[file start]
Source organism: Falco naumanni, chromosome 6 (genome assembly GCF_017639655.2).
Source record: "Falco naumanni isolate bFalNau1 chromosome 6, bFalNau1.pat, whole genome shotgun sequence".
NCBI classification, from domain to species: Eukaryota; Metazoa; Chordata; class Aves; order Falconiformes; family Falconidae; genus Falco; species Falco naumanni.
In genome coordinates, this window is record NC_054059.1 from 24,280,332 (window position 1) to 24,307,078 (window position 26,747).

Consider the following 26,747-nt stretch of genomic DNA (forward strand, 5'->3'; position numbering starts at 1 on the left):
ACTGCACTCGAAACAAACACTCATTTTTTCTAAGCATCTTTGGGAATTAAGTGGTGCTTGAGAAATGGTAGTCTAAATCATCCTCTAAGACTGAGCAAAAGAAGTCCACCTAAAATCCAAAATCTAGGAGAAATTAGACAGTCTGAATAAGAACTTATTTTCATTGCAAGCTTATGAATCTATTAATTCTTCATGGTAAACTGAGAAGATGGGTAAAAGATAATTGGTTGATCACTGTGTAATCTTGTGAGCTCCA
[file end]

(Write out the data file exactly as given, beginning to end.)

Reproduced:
Source organism: Falco naumanni, chromosome 6 (genome assembly GCF_017639655.2).
Source record: "Falco naumanni isolate bFalNau1 chromosome 6, bFalNau1.pat, whole genome shotgun sequence".
NCBI classification, from domain to species: Eukaryota; Metazoa; Chordata; class Aves; order Falconiformes; family Falconidae; genus Falco; species Falco naumanni.
In genome coordinates, this window is record NC_054059.1 from 24,280,332 (window position 1) to 24,307,078 (window position 26,747).

Consider the following 26,747-nt stretch of genomic DNA (forward strand, 5'->3'; position numbering starts at 1 on the left):
ACTGCACTCGAAACAAACACTCATTTTTTCTAAGCATCTTTGGGAATTAAGTGGTGCTTGAGAAATGGTAGTCTAAATCATCCTCTAAGACTGAGCAAAAGAAGTCCACCTAAAATCCAAAATCTAGGAGAAATTAGACAGTCTGAATAAGAACTTATTTTCATTGCAAGCTTATGAATCTATTAATTCTTCATGGTAAACTGAGAAGATGGGTAAAAGATAATTGGTTGATCACTGTGTAATCTTGTGAGCTCCA